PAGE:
NASA's Chandra X-Ray Observatory Captures Image of Cosmic Hand Reaching Into Fiery Hole
NASA‘s Chandra X-ray Observatory has just released a new image show an incredible image of a distant nebula (17,000 light-years away). While naming nebulae after animals or things they resemble is quite common — see the Eagle Nebula’s Pillars of Creation, the Crab Nebula, Cat’s Eye, and Horse Head — most of them don’t give you chills.
Combining 14 years of data, the nebula in question is MSH 15-52, or the Cosmic Hand Hitting a Wall/Hand of God. And it looks just like its sounds, a creepy transparent hand reaching for a red brick wall/fiery hole. Astronomers estimate that the light from the nebula, which is the remnants of a supernova explosion, reached earth about 1,700 years ago — making it one of the Milky Way galaxy’s youngest nebula.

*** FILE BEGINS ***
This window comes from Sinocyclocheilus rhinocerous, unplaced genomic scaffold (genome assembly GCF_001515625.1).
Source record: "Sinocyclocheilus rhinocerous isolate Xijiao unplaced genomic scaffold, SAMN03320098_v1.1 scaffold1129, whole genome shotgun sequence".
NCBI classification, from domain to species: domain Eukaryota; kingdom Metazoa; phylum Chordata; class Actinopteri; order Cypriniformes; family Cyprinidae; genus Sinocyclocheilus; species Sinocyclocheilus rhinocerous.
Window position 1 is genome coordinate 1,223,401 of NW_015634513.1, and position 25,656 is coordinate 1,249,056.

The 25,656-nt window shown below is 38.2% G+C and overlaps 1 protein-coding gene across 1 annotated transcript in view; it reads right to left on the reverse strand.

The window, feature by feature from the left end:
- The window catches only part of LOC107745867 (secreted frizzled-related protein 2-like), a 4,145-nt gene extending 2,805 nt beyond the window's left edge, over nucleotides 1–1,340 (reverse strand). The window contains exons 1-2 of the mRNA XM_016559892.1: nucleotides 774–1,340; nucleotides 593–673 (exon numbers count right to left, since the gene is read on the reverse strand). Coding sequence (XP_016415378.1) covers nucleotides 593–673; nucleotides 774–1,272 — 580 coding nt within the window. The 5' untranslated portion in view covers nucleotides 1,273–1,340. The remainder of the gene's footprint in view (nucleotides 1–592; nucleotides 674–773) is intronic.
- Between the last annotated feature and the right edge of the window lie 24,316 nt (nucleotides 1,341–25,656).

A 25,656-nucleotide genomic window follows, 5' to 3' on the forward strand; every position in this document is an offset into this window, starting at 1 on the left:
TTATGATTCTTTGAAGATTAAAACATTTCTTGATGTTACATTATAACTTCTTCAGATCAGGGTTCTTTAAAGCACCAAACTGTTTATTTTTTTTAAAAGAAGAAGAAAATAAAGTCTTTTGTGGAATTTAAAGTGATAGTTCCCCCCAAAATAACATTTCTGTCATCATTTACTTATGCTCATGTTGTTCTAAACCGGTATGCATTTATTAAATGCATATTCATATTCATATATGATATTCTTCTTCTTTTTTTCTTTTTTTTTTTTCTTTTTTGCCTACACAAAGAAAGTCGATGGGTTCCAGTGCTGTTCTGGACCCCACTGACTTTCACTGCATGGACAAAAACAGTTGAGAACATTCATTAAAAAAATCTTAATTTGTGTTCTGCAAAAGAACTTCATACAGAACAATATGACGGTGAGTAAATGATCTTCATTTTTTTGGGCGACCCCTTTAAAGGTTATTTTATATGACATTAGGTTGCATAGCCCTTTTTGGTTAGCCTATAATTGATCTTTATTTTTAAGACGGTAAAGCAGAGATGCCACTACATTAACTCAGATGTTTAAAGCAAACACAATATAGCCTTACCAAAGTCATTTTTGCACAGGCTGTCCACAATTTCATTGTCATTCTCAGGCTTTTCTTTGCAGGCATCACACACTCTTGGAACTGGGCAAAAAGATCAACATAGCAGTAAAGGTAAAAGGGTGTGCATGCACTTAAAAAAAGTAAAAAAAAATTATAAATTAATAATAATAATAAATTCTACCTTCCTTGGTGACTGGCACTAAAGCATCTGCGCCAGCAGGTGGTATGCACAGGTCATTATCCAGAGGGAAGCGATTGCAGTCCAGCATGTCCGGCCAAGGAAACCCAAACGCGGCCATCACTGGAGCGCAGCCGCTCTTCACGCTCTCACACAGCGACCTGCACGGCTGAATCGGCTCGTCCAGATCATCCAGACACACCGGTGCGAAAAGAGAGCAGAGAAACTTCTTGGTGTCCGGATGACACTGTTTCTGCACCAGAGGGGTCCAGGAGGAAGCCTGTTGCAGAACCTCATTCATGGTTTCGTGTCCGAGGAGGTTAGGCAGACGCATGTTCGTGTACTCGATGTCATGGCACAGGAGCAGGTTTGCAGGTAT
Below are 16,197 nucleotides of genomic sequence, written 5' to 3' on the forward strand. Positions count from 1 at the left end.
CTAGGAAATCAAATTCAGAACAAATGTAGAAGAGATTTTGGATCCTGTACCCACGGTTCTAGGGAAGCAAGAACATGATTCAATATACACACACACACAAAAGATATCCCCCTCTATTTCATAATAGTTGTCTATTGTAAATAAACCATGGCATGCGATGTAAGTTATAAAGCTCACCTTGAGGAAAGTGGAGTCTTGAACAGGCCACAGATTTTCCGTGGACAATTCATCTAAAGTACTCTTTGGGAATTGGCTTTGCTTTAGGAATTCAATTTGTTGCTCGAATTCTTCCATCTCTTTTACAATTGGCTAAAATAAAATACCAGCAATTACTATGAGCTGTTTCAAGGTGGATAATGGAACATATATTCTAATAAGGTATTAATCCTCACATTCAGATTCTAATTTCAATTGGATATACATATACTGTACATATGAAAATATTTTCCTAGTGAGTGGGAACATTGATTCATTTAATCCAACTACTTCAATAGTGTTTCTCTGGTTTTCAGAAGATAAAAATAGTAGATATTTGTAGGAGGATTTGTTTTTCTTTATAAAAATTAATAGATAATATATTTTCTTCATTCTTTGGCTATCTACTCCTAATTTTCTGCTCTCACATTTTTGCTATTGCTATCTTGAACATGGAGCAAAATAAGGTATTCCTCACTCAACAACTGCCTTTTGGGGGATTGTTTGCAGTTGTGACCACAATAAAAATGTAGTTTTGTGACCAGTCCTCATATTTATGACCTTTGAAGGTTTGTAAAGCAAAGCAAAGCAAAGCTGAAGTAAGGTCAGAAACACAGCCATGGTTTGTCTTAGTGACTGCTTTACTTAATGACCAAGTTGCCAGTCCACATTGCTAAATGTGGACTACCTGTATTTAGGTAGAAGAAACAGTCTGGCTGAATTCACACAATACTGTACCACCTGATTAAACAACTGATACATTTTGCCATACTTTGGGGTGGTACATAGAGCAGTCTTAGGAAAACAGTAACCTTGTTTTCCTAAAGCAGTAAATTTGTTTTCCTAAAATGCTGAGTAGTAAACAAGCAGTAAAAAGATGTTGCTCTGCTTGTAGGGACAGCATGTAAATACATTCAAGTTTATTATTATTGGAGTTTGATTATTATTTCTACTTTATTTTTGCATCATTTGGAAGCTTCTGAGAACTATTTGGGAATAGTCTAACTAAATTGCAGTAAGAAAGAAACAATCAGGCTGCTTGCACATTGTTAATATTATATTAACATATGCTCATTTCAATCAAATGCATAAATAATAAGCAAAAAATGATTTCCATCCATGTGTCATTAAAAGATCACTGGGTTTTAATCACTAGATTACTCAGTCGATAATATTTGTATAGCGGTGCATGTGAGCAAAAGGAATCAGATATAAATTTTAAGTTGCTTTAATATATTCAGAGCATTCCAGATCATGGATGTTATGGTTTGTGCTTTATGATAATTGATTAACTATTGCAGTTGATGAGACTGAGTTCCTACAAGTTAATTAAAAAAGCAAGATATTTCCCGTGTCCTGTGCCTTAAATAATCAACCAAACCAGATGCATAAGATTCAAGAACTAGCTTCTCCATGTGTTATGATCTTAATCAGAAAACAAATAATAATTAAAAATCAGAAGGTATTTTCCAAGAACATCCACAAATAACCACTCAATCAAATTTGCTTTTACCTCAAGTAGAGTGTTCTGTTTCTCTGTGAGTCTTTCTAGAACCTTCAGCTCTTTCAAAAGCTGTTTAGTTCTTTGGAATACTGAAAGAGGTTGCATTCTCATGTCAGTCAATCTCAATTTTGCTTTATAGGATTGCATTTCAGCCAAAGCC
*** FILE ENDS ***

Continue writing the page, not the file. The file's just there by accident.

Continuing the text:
The finger-like trails are a result of energy and particles being blown by the pulsar and slowing down at various speeds when hitting the dense neighboring RCW 89 gas cloud. The particles are moving at almost 9 million miles per hour, and up to 11 million miles per hour, which is considered slow when compared to the average 30 million miles per hour. This slow down is due to the dense gas it is moving through thanks to RCW 89. Those interested in learning more can head over to NASA’s homepage.
In other tech news, Virgin Galactic’s stock value soars almost 40% after space flight go ahead.
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